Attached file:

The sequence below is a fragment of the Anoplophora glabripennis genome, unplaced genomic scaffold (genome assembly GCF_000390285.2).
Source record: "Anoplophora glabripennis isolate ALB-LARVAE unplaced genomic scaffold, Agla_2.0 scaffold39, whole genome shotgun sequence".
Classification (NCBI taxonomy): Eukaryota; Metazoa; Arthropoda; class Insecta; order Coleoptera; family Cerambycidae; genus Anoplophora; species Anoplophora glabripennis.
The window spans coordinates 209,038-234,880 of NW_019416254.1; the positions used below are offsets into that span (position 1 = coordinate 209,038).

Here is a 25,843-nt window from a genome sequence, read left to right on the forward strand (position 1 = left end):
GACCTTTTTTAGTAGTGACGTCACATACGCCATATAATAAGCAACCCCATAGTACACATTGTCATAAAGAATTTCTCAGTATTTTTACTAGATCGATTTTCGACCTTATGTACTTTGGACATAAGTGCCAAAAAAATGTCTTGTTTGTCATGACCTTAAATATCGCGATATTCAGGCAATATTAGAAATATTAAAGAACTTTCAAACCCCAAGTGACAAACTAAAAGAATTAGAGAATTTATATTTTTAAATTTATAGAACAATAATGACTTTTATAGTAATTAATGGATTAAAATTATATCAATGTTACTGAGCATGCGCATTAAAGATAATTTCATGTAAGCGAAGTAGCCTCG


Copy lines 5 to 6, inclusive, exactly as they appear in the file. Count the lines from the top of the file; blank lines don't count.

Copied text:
Here is a 25,843-nt window from a genome sequence, read left to right on the forward strand (position 1 = left end):
GACCTTTTTTAGTAGTGACGTCACATACGCCATATAATAAGCAACCCCATAGTACACATTGTCATAAAGAATTTCTCAGTATTTTTACTAGATCGATTTTCGACCTTATGTACTTTGGACATAAGTGCCAAAAAAATGTCTTGTTTGTCATGACCTTAAATATCGCGATATTCAGGCAATATTAGAAATATTAAAGAACTTTCAAACCCCAAGTGACAAACTAAAAGAATTAGAGAATTTATATTTTTAAATTTATAGAACAATAATGACTTTTATAGTAATTAATGGATTAAAATTATATCAATGTTACTGAGCATGCGCATTAAAGATAATTTCATGTAAGCGAAGTAGCCTCG